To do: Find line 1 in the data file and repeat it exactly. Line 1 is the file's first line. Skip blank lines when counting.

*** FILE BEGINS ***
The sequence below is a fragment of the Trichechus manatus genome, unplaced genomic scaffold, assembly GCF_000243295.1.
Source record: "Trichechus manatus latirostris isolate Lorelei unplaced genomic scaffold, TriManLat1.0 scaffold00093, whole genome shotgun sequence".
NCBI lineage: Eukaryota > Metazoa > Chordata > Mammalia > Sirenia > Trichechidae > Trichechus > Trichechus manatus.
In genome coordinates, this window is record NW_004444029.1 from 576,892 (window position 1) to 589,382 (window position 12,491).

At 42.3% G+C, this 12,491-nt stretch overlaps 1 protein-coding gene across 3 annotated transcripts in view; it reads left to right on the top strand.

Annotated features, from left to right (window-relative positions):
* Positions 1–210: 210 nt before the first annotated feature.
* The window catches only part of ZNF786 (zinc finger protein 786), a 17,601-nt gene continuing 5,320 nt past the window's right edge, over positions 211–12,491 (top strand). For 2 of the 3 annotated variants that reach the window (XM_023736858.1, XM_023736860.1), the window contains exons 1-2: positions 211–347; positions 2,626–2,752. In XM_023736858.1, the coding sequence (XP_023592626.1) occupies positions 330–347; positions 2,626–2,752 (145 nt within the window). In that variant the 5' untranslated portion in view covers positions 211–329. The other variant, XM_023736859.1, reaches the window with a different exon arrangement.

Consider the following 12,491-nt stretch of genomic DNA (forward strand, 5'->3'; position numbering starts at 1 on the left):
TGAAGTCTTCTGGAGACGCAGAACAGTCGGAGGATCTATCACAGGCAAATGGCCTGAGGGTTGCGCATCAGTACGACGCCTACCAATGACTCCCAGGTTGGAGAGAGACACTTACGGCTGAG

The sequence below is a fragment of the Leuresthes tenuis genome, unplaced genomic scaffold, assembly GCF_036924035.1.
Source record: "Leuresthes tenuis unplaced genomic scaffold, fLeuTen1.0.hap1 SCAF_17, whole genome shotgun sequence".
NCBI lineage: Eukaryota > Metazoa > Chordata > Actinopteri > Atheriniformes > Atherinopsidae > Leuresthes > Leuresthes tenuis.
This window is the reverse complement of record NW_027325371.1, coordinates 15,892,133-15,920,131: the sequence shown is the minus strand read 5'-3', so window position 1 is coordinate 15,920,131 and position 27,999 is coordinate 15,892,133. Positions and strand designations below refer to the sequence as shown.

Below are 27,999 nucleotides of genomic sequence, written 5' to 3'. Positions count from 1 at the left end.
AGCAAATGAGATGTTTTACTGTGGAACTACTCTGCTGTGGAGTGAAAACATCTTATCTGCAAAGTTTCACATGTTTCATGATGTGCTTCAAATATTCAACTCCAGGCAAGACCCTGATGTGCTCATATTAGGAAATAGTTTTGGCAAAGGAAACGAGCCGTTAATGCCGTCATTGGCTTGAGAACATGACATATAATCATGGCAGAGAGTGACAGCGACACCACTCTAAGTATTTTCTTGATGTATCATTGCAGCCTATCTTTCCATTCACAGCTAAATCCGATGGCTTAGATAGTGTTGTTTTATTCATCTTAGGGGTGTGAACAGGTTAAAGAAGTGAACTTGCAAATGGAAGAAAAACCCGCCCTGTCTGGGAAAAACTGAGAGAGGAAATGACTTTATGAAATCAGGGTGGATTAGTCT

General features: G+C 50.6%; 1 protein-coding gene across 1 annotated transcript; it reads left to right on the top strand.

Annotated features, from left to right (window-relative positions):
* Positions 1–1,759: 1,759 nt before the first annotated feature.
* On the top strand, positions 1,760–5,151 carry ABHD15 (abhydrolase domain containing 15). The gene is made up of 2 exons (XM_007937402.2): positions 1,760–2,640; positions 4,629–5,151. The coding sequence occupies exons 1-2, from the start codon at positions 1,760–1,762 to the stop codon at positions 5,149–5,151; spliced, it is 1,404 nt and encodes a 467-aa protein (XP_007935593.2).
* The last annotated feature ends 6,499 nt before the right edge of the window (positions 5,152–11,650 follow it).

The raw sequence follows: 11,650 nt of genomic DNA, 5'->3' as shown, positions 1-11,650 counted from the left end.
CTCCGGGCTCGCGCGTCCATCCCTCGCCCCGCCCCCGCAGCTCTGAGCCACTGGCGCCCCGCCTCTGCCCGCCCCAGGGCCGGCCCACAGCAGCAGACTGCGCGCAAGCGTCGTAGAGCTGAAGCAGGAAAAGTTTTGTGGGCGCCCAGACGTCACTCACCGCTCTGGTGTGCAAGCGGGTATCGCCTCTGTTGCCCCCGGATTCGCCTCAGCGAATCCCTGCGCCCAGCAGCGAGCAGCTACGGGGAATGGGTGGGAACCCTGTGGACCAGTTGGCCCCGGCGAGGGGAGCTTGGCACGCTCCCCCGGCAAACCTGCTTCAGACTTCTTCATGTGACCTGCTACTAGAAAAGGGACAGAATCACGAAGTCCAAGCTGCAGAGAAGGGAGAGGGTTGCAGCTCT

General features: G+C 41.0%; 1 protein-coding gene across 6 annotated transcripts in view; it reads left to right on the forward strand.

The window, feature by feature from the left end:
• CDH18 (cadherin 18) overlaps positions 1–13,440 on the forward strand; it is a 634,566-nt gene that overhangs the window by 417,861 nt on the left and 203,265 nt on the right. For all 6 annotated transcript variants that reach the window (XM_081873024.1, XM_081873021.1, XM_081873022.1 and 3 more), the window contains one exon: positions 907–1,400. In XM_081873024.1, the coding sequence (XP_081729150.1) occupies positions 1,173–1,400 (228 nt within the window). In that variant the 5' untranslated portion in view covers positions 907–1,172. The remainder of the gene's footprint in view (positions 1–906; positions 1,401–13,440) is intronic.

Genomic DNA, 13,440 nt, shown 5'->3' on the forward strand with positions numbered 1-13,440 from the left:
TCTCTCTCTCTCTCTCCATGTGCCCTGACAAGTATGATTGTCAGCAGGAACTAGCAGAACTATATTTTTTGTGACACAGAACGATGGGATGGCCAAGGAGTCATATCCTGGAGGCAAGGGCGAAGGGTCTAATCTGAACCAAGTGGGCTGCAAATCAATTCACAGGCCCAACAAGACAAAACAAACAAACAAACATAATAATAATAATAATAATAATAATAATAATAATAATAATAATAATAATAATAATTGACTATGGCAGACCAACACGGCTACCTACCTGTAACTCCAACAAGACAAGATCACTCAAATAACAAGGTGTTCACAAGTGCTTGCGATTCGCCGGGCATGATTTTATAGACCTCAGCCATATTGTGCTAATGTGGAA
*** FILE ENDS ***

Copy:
The sequence below is a fragment of the Trichechus manatus genome, unplaced genomic scaffold, assembly GCF_000243295.1.